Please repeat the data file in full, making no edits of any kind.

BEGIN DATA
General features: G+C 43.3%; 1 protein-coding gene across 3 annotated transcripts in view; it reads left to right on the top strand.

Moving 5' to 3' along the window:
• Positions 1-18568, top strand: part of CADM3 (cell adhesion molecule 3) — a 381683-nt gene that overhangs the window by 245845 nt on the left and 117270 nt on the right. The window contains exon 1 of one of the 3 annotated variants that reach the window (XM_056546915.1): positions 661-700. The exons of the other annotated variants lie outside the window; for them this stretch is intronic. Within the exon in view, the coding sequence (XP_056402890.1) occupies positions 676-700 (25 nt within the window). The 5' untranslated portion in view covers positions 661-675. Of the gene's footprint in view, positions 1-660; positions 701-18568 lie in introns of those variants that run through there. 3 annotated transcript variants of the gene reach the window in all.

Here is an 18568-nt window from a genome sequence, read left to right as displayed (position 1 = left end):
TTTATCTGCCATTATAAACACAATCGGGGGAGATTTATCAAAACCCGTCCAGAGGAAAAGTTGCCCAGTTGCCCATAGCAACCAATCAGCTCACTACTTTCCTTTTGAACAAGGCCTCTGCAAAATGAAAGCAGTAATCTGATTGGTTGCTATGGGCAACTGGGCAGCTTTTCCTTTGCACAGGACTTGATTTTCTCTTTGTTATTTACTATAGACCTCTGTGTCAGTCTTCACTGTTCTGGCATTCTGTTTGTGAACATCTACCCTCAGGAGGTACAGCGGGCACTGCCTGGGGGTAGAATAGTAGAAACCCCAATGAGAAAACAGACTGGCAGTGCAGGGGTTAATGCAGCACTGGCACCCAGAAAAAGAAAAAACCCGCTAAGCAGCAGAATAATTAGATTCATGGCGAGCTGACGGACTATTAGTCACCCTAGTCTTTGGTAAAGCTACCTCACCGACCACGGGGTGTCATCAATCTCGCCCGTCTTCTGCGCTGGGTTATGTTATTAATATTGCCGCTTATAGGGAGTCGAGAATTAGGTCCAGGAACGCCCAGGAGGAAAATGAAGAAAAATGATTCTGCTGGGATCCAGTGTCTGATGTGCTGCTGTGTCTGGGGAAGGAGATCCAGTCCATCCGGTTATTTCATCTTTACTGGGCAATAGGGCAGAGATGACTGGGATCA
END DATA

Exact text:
General features: G+C 43.3%; 1 protein-coding gene across 3 annotated transcripts in view; it reads left to right on the top strand.

Moving 5' to 3' along the window:
• Positions 1-18568, top strand: part of CADM3 (cell adhesion molecule 3) — a 381683-nt gene that overhangs the window by 245845 nt on the left and 117270 nt on the right. The window contains exon 1 of one of the 3 annotated variants that reach the window (XM_056546915.1): positions 661-700. The exons of the other annotated variants lie outside the window; for them this stretch is intronic. Within the exon in view, the coding sequence (XP_056402890.1) occupies positions 676-700 (25 nt within the window). The 5' untranslated portion in view covers positions 661-675. Of the gene's footprint in view, positions 1-660; positions 701-18568 lie in introns of those variants that run through there. 3 annotated transcript variants of the gene reach the window in all.

Here is an 18568-nt window from a genome sequence, read left to right as displayed (position 1 = left end):
TTTATCTGCCATTATAAACACAATCGGGGGAGATTTATCAAAACCCGTCCAGAGGAAAAGTTGCCCAGTTGCCCATAGCAACCAATCAGCTCACTACTTTCCTTTTGAACAAGGCCTCTGCAAAATGAAAGCAGTAATCTGATTGGTTGCTATGGGCAACTGGGCAGCTTTTCCTTTGCACAGGACTTGATTTTCTCTTTGTTATTTACTATAGACCTCTGTGTCAGTCTTCACTGTTCTGGCATTCTGTTTGTGAACATCTACCCTCAGGAGGTACAGCGGGCACTGCCTGGGGGTAGAATAGTAGAAACCCCAATGAGAAAACAGACTGGCAGTGCAGGGGTTAATGCAGCACTGGCACCCAGAAAAAGAAAAAACCCGCTAAGCAGCAGAATAATTAGATTCATGGCGAGCTGACGGACTATTAGTCACCCTAGTCTTTGGTAAAGCTACCTCACCGACCACGGGGTGTCATCAATCTCGCCCGTCTTCTGCGCTGGGTTATGTTATTAATATTGCCGCTTATAGGGAGTCGAGAATTAGGTCCAGGAACGCCCAGGAGGAAAATGAAGAAAAATGATTCTGCTGGGATCCAGTGTCTGATGTGCTGCTGTGTCTGGGGAAGGAGATCCAGTCCATCCGGTTATTTCATCTTTACTGGGCAATAGGGCAGAGATGACTGGGATCA